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tc-imba’s Gatsby Personal Website Template for Academic Usage

This website (template) is based on Gatsby’s RolwinReevan Portfolio template using ant-design.

It is rewritten for academic usage with the help of Reapor-Yurnero.

🚀 Development

  1. Setup the project by.

    clone the project and install the dependencies

    
    git clone https://github.com/tc-imba/greatest-gatsby-academic-template.git
    cd greatest-gatsby-academic-template
    yarn
  2. Start developing.

    yarn develop
  3. Open the source code and start editing!

    Your site is now running at http://localhost:8000!

    Note: You’ll also see a second link: http://localhost:8000/___graphql. This is a tool you can use to experiment with querying your data. Learn more about using this tool in the Gatsby tutorial.

Deployment

Local

yarn
yarn build

Then the static website will be built in the example/public folder. You can use Apache or nginx to serve the content.

github.io

The project also supports automatically deploying through GitHub Actions. It is already configured in .github/workflows/main.yml and typically you do not need to modify it. The static website will be built on the gh-pages branch in your GitHub repo.

🧐 What’s inside?

A quick look at the top-level files and directories you’ll see in a Gatsby project.

.
├── content
├── node_modules
├── src
├── static
├── .eslintrc
├── .example.env
├── .gitignore
├── .prettierrc
├── config.js
├── gatsby-browser.js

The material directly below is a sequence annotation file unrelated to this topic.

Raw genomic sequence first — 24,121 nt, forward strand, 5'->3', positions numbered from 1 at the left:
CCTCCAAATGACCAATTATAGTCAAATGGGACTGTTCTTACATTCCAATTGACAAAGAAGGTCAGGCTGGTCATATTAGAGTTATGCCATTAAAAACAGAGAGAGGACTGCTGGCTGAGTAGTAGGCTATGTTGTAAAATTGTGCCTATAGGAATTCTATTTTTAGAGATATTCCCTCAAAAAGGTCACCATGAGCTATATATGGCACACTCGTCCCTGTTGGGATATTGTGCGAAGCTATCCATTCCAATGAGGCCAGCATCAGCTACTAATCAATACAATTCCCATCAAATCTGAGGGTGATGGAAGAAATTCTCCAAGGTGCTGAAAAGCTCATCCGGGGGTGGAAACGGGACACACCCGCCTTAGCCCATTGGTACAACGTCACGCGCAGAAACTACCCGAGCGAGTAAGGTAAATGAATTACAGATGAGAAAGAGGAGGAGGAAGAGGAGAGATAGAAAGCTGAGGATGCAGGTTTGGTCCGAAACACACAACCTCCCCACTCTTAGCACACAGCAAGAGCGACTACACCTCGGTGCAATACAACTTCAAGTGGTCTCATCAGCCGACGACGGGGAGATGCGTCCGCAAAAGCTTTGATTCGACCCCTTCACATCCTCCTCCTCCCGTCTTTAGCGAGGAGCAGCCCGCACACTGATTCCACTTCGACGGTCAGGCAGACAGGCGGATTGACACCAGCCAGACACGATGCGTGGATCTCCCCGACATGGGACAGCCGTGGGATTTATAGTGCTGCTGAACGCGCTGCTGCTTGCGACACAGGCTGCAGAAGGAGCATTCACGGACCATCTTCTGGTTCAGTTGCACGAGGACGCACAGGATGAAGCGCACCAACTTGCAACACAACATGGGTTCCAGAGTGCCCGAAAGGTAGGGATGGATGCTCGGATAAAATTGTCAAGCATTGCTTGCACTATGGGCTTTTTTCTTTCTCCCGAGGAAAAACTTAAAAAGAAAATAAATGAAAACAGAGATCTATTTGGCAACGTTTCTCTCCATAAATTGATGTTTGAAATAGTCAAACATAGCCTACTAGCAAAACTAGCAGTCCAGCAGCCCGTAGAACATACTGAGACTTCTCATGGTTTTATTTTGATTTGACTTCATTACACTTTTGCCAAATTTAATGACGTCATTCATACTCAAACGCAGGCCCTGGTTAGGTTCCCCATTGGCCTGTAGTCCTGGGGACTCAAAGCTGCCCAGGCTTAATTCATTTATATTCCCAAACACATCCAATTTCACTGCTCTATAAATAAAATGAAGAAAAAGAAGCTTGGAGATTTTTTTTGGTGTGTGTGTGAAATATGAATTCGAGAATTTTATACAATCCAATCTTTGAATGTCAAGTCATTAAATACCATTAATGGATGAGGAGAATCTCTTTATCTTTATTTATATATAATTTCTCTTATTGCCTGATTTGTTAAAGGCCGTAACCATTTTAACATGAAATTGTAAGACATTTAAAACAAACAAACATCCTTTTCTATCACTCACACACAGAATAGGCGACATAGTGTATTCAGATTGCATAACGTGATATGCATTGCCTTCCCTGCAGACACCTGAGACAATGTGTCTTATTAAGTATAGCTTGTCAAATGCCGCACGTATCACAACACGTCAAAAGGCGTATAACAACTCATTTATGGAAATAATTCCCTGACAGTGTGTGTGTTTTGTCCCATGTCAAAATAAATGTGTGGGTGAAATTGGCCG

├── gatsby-config.js
├── gatsby-config.plugins.js
├── gatsby-node.js
├── gatsby-ssr.js
├── LICENSE
├── package-lock.json
├── package.json
└── README.md
  1. /node_modules: This directory contains all of the modules of code that your project depends on (npm packages) are automatically installed.

  2. /src: This directory will contain all of the code related to what you will see on the front-end of your site (what you see in the browser) such as your site header or a page template. src is a convention for “source code”.

  3. .gitignore: This file tells git which files it should not track / not maintain a version history for.

  4. .prettierrc: This is a configuration file for Prettier. Prettier is a tool to help keep the formatting of your code consistent.

  5. config.js: all the configuration variables that are necessary for the site are added in this file.

  6. gatsby-config.js: This is the main configuration file for a Gatsby site. This is where you can specify information about your site (metadata) like the site title and description, which Gatsby plugins you’d like to include, etc. (Check out the config docs for more detail).

  7. gatsby-config.plugins.js: This file contains the plugin configurations which is used in the gatsby-config.js. For modularity purpose we do this.

  8. gatsby-node.js: This file is where Gatsby expects to find any usage of the Gatsby Node APIs (if any). These allow customization/extension of default Gatsby settings affecting pieces of the site build process.

  9. gatsby-ssr.js: This file is where Gatsby expects to find any usage of the Gatsby server-side rendering APIs (if any). These allow customization of default Gatsby settings affecting server-side rendering.

  10. LICENSE: Gatsby is licensed under the MIT license.

  11. package-lock.json (See package.json below, first). This is an automatically generated file based on the exact versions of your npm dependencies that were installed for your project. (You won’t change this file directly).

  12. package.json: A manifest file for Node.js projects, which includes things like metadata (the project’s name, author, etc). This manifest is how npm knows which packages to install for your project.

  13. README.md: A text file containing useful reference information about your project.

  14. content: This is the folder where we write our Markdowns for the blogs.

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